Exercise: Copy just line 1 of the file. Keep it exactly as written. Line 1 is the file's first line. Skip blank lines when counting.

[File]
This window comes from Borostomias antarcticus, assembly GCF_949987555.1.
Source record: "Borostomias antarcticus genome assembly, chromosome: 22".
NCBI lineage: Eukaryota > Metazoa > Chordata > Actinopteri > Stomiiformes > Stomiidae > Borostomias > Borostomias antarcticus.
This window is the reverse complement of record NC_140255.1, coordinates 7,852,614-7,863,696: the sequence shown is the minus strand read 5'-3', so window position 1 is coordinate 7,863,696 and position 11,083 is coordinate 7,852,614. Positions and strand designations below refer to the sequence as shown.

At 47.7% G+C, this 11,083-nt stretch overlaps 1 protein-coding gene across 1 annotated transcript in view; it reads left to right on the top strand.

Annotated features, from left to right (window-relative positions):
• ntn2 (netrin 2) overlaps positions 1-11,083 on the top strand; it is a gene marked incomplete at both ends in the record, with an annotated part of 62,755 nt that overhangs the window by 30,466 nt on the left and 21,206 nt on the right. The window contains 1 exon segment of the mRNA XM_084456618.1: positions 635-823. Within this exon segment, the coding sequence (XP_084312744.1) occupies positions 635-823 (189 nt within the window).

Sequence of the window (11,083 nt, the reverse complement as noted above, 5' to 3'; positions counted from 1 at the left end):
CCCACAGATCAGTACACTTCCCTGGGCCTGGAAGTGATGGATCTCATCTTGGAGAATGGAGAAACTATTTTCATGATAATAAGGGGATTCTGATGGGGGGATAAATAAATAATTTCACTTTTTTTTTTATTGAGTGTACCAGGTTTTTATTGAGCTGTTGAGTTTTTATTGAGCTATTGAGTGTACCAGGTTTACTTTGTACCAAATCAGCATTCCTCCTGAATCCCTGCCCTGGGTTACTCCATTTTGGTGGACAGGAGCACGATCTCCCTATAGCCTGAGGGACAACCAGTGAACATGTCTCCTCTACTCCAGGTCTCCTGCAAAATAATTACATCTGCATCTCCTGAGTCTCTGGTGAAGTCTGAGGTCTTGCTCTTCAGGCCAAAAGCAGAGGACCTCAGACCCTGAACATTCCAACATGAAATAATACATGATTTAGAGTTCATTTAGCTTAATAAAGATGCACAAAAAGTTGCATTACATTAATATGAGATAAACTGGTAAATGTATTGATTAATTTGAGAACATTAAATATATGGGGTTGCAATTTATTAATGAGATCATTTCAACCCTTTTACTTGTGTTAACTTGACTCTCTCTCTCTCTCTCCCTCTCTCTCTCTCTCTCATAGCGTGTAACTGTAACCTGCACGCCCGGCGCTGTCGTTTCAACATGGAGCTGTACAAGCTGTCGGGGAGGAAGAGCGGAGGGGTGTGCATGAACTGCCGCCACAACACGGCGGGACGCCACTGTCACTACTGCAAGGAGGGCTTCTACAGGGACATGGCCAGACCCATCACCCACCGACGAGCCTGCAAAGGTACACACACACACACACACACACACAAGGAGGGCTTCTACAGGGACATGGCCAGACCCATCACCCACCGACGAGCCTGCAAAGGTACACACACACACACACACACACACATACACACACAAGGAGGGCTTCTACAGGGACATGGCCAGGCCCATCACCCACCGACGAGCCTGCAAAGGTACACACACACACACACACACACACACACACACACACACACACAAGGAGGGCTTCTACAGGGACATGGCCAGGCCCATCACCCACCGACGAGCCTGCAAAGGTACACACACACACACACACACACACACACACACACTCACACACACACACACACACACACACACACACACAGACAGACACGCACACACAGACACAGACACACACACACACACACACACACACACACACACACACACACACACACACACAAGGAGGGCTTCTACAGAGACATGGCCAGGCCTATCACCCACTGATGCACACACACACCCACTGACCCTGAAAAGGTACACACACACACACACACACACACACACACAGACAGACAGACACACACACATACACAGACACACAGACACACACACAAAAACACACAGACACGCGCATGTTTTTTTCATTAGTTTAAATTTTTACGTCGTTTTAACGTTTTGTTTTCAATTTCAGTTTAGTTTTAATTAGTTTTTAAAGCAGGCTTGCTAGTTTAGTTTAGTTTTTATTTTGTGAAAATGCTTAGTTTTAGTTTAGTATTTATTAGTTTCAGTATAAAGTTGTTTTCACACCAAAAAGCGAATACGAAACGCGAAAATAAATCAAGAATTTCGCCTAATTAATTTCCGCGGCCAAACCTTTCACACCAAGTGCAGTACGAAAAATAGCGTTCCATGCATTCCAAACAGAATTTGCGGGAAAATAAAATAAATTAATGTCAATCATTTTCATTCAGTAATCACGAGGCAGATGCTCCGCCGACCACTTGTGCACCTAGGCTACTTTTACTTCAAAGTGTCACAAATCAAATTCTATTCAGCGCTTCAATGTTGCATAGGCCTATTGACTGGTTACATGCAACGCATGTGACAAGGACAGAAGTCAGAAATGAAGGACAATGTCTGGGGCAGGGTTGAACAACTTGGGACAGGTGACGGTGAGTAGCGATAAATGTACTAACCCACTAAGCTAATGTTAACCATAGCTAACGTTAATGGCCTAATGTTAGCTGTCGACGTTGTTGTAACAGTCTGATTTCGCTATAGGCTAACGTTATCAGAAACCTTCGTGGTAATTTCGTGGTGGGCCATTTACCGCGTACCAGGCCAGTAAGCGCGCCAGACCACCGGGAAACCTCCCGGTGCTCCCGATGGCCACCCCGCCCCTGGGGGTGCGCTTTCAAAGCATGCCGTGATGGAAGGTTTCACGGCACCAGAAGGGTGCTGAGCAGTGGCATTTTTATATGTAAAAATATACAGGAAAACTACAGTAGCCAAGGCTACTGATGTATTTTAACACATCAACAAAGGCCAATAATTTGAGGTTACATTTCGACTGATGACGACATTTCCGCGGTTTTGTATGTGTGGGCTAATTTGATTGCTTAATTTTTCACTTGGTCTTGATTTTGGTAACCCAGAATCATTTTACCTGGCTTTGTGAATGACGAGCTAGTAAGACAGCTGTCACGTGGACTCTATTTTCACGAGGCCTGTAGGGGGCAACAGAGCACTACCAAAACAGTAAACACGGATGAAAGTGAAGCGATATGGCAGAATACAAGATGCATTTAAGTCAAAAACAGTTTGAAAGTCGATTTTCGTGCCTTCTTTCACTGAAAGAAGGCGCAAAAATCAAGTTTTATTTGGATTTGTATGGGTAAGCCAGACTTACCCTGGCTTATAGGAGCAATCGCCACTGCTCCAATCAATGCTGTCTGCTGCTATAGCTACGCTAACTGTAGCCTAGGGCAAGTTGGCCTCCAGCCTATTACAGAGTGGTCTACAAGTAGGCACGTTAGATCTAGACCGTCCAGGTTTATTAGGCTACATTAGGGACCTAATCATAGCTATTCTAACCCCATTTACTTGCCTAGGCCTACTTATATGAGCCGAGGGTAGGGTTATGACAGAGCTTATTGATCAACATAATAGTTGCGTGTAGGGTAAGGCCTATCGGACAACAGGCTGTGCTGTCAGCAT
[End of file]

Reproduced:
This window comes from Borostomias antarcticus, assembly GCF_949987555.1.